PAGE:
Photo: Vincent Curuchet

The Transat returns to 1960 course

Next year's solo race westwards across the north Atlantic to conclude in New York

Tuesday September 1st 2015, Author: James Boyd, Location: United Kingdom

The Transat, the latest incarnation of the OSTAR - the first ever singlehanded ocean yacht race, originally staged in 1960 - is set to return in 2016 when some of the world’s leading solo sailors and most impressive offshore racing yachts will take on the classic 2,800-mile Britain to the United States.

Fittingly the 2016 edition is returning to its original 1960 course with the start from The City of Plymouth on 2 May and the finish line off Manhattan, New York.

Hervé Favre, Offshore Sailing Events Director of race owners and organisers OC Sport said: “The Transat is going back to its roots, and we are delighted to finish in the same host venue used in the very first edition in 1960.

“The finish in New York is going to be a fantastic spectacle for both the sailors and the public. With the backdrop of the cities skyscrapers and the Statue of Liberty, it is an iconic venue. This race is a piece of living history and it is a hugely exciting time to be able to build on that in this modern day. We can truly say The Transat 2016 is the rebirth of a classic.”

One of the classics of world sailing, the OSTAR, and subsequently the Transat, have made the names of some of the greatest yachtsmen and women of the modern era, among them Sir Francis Chichester, Eric Tabarly, Dame Ellen MacArthur, Philippe Poupon, Loïck Peyron, Francis Joyon and Michel Desjoyeaux. It offers a tough and unrelenting challenge to windward across the wastes of the north Atlantic where hazards include ferocious storms, icebergs, freezing fog, whales, and debris in the water.

Over the years, The Transat has proved a testbed for the latest innovations in yacht design and winning times have cascaded down from 40 days in 1960. The current monohull (IMOCA 60) record is 12 days, 11 hours and 45 minutes set by Loïck Peyron (FRA) on board Gitana Eighty in 2008. The multihull (60ft) record is an astonishing 8 days, 8 hours, 29 minutes set by Michel Desjoyeaux (FRA) on board the ORMA 60 Géant in 2004.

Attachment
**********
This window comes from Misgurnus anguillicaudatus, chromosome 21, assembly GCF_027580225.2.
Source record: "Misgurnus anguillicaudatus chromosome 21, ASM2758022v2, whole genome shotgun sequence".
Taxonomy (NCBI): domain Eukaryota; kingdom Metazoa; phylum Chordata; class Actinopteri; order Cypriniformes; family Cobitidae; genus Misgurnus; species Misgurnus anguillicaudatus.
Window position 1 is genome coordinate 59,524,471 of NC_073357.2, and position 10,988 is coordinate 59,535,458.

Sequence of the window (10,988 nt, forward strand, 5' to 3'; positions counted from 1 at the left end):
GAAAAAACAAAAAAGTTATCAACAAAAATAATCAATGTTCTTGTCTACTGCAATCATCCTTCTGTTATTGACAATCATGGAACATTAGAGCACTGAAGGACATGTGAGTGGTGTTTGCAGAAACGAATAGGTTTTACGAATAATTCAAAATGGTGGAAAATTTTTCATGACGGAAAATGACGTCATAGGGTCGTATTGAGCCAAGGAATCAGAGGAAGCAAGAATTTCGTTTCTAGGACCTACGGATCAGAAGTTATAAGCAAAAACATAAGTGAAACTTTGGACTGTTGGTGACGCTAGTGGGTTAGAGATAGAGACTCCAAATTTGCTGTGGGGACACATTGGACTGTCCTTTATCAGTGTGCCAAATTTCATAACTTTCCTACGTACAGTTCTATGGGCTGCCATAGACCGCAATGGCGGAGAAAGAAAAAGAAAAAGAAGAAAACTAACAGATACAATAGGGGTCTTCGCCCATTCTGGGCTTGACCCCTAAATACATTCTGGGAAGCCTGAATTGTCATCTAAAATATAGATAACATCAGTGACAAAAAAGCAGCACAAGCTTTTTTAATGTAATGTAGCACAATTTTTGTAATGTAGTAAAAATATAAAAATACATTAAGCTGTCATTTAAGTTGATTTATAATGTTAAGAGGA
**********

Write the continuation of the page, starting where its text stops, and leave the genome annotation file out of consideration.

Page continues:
Peyron, who has won The Transat three times, commented: “The history of The Transat is over 50 years old, and to be going back to New York is going back to its origins, to the real crossing. It is a symbolic city.

“To me it is a special race. The northern route is very tough as there are a lot of things to manage and it is a great challenge to be alone on the boat racing against other people. For the IMOCA 60 class, in my opinion it is the best way to be ready for the Vendée Globe.” And when asked if we would see him on the startline in 2016: “It could be a nice story for me to return to The Transat. I never say no…!”

Classes invited to take part in 2016 edition include Class40s and Multi 50s, but all eyes will be on the IMOCA 60, as this will be one of their last contested before lining up for the start of the Vendée Globe later next year. However the biggest and fastest boats in the fleet will be Ultime multihulls, measuring anything from 60ft.

Entries will open with the publication of the Notice of Race in the comings weeks, with organisers OC Sport expecting around 40 boats on the startline on 2 May.

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